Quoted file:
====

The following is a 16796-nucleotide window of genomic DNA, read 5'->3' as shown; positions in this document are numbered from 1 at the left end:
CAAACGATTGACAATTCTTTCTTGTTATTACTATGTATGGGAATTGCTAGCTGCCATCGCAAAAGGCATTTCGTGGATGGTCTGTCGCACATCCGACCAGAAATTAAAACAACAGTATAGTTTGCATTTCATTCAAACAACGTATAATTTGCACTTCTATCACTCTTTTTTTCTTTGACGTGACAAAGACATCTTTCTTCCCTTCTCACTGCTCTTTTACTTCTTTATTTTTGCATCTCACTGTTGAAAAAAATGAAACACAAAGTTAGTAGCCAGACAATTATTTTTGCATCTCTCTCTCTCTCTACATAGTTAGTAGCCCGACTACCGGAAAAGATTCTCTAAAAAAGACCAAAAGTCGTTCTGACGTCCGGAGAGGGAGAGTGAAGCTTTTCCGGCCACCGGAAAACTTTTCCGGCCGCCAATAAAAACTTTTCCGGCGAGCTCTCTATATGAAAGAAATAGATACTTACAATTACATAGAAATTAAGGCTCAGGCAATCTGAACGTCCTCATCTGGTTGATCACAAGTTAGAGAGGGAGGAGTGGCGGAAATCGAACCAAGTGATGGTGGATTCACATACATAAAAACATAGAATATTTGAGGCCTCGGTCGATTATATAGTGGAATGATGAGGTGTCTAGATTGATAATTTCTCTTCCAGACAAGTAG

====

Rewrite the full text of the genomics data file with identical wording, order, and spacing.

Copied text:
The following is a 16796-nucleotide window of genomic DNA, read 5'->3' as shown; positions in this document are numbered from 1 at the left end:
CAAACGATTGACAATTCTTTCTTGTTATTACTATGTATGGGAATTGCTAGCTGCCATCGCAAAAGGCATTTCGTGGATGGTCTGTCGCACATCCGACCAGAAATTAAAACAACAGTATAGTTTGCATTTCATTCAAACAACGTATAATTTGCACTTCTATCACTCTTTTTTTCTTTGACGTGACAAAGACATCTTTCTTCCCTTCTCACTGCTCTTTTACTTCTTTATTTTTGCATCTCACTGTTGAAAAAAATGAAACACAAAGTTAGTAGCCAGACAATTATTTTTGCATCTCTCTCTCTCTCTACATAGTTAGTAGCCCGACTACCGGAAAAGATTCTCTAAAAAAGACCAAAAGTCGTTCTGACGTCCGGAGAGGGAGAGTGAAGCTTTTCCGGCCACCGGAAAACTTTTCCGGCCGCCAATAAAAACTTTTCCGGCGAGCTCTCTATATGAAAGAAATAGATACTTACAATTACATAGAAATTAAGGCTCAGGCAATCTGAACGTCCTCATCTGGTTGATCACAAGTTAGAGAGGGAGGAGTGGCGGAAATCGAACCAAGTGATGGTGGATTCACATACATAAAAACATAGAATATTTGAGGCCTCGGTCGATTATATAGTGGAATGATGAGGTGTCTAGATTGATAATTTCTCTTCCAGACAAGTAG